When Creativity Drops In

I was sort of on a roll yesterday—writing this book about Life-Artistry and creativity that I’m working on. It was one of those times where the words were just pouring onto the page—when my computer glitched up.

Of course, I stopped what I was writing to fix the problem, worrying about today’s meetings and my need for the computer to be in working condition.

In the meantime, my high school daughter was in the other room, and I figured she was working on homework. She had told me she had a pile full.

But I was wrong. What she was working on was a sketch. A random sketch of an eye. She brought it to me while I was in the midst of a software update and dropped it on my desk to show me.

When I looked at it this sketch, I could see the watery shine on top of the dark. It could be inspired from our walk we took that morning, where we had discovered a secret bridge that overlooked the churning creek. The water was silvery gray like the tones a charcoal pencil can make on white paper. There’s a tear in her drawing too, which I’m thinking is the real force behind this sketch—come from the sadness she was feeling about someone she loves who was crying that day. Whatever her inspiration was, it WAS. And she listened, and let it come out in the form it chose to that moment. Usually it comes out for her in a song that she sings, or a tune she picks on her guitar. Today it wasn’t. But it WAS, in its own way.

That’s how creativity is. It sneaks up on you, and asks you to join in in the swirl of discovery and emotion. It doesn’t always come in the same form and it doesn’t always come at ideal times. But it comes.

After she dropped the drawing on my desk, we went and sat together around the fireplace. She got into her homework, and I turned back to my writing. My inspiration by that time was gone. Floated off a bit disgruntled that I had so rudely turned away from it when the computer started wining. And my daughter? She finished her homework in no time.

What I know about this young person who was sitting across from me completing a psych quiz is that she really couldn’t have done her homework the way it needed to be done, until this little bit of creative energy had broken out of her. So she didn’t fight it. She just listened, and drew. And did her homework later.

It reminds me of one of my favorite books by Elizabeth Gilbert -that creativity is a separate force, called ideas, that visits us, maybe when we least expect it, like on a windy Sunday afternoon, and we have to be ready to listen, recognize it and honor it enough to go out and play with it when it calls. (She said it more eloquently than that) But the point is, it visits all of us, in different ways, in different forms. And the question is, do we see it?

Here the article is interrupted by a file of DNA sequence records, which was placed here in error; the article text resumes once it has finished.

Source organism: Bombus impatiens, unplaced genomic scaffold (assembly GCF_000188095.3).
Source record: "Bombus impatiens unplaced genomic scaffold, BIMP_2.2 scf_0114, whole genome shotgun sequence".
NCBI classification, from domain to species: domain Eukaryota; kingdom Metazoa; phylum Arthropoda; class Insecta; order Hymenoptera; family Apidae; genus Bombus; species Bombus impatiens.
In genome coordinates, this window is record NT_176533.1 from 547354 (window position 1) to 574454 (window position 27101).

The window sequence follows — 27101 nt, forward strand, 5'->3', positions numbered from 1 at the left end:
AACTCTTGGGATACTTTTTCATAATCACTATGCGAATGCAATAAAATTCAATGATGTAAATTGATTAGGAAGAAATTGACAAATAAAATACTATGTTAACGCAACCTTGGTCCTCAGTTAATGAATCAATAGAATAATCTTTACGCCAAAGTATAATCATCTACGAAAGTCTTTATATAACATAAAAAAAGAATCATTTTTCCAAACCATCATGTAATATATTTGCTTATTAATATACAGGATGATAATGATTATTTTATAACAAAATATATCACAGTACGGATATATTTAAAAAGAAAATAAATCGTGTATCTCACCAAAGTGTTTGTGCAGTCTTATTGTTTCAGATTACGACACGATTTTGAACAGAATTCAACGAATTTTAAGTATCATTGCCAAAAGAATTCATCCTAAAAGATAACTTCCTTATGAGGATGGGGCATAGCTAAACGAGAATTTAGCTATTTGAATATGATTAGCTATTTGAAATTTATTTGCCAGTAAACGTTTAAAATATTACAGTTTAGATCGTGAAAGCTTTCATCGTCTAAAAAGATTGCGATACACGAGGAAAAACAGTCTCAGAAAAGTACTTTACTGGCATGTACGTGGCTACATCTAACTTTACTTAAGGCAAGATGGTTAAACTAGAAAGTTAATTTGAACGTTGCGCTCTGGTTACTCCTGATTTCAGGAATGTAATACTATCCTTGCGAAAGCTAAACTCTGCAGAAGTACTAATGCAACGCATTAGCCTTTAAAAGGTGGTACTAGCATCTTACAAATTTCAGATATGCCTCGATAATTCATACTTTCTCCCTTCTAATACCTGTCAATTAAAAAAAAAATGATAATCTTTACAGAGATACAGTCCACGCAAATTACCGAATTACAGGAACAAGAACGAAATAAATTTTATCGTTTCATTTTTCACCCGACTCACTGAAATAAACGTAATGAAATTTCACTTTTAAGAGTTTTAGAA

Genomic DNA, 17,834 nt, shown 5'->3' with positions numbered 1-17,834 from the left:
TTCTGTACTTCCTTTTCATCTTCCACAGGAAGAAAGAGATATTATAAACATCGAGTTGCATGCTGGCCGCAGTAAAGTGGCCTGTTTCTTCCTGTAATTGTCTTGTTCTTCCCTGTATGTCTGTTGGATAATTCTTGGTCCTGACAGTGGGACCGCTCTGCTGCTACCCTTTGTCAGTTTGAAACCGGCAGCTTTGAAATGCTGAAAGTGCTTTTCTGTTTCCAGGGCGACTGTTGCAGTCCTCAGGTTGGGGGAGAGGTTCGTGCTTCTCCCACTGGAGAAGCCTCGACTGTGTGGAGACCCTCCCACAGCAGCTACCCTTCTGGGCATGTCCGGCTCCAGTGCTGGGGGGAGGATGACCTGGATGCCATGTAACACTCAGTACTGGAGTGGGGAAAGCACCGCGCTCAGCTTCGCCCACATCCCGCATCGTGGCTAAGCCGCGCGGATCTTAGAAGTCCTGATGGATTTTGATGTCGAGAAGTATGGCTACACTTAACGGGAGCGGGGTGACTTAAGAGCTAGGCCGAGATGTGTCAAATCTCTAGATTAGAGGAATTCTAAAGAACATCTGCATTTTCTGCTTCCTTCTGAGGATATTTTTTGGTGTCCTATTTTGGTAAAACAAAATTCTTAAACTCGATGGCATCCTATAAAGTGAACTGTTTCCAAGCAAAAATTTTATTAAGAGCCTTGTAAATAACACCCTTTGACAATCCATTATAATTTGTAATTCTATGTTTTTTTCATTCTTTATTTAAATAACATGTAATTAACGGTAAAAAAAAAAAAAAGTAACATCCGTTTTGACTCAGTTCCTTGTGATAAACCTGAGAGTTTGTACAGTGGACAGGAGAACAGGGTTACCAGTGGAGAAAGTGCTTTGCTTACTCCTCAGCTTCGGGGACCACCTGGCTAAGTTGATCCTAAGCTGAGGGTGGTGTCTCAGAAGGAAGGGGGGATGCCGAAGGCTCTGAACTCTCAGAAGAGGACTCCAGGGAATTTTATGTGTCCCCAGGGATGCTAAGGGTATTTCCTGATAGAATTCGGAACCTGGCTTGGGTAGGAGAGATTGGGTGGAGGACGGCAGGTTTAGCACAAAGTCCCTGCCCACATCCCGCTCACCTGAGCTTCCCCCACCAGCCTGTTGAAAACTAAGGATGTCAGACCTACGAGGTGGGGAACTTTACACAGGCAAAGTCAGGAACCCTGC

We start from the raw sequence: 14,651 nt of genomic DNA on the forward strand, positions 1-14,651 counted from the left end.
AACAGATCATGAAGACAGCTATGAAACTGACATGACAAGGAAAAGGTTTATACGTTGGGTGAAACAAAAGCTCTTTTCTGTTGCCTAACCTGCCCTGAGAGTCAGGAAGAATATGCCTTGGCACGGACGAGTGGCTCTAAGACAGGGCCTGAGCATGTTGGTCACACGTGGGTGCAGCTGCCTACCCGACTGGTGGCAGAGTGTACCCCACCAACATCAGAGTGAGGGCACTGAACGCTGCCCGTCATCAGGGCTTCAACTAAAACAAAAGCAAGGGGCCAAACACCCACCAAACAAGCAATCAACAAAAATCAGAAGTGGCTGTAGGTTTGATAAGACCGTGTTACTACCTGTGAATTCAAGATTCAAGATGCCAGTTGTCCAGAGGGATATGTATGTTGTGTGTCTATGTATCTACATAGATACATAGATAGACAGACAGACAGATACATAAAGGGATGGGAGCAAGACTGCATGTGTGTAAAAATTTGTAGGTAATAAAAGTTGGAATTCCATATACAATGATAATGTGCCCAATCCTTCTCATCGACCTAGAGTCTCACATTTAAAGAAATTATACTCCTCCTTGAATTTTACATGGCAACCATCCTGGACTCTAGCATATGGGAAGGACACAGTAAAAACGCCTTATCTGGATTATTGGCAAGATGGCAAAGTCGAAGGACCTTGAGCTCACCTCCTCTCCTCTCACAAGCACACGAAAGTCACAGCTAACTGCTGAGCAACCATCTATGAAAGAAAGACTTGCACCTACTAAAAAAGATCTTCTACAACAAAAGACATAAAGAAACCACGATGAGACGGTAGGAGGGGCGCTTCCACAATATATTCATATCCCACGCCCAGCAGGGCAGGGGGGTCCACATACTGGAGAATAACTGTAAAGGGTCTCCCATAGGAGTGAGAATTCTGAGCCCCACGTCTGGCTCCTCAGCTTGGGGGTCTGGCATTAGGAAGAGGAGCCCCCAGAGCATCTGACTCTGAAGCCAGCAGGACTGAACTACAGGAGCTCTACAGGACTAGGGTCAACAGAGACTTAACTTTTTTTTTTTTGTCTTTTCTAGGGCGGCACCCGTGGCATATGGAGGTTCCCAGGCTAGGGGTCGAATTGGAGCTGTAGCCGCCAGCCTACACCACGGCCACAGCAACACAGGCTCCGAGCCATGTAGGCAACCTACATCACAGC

This drawing of the eye…I’ll keep it near my desk. To remind me that when creativity visits me, in whatever form, it is my commitment, my duty, and my honor, to give it the time it deserves to come forth.

I’ll get to my homework later.

Thanks, Hailie. For helping me to see this again. Www.life-artistry.com

Speaking Up

Today, as I was headed out into the spring rain for a hike in the woods,  I noticed I was tagged on a friend’s post on FB. He had written something  about the shootings in Florida. It was humble and  heartfelt. And then another friend commented on his post. And by the time I was finished with my walk in the woods, when I reconnected, there were about 94 comments. It seems to me to be pretty much a debate about guns. If we should have them, or if we shouldn’t. It was getting pretty heated. I think it’s a valid debate to have, because it is a question that needs to be answered. But as I was walking along the path today with the tips of the twigs dripping tear shaped drops, I thought about my daughter’s text, the day after the shooting. “Mom, why isn’t anyone doing anything about this?” I gave her my answer, in the language I speak, which isn’t political and it isn’t based on history or statistics. After all, I teach yoga. I guide meditation. I write about peace and love. And today, when I read the post from my friend, I didn’t type in my answer as a “like” and a comment.  All I did was leave that two-hands-pressing-each-other  in the form of prayer-emoji.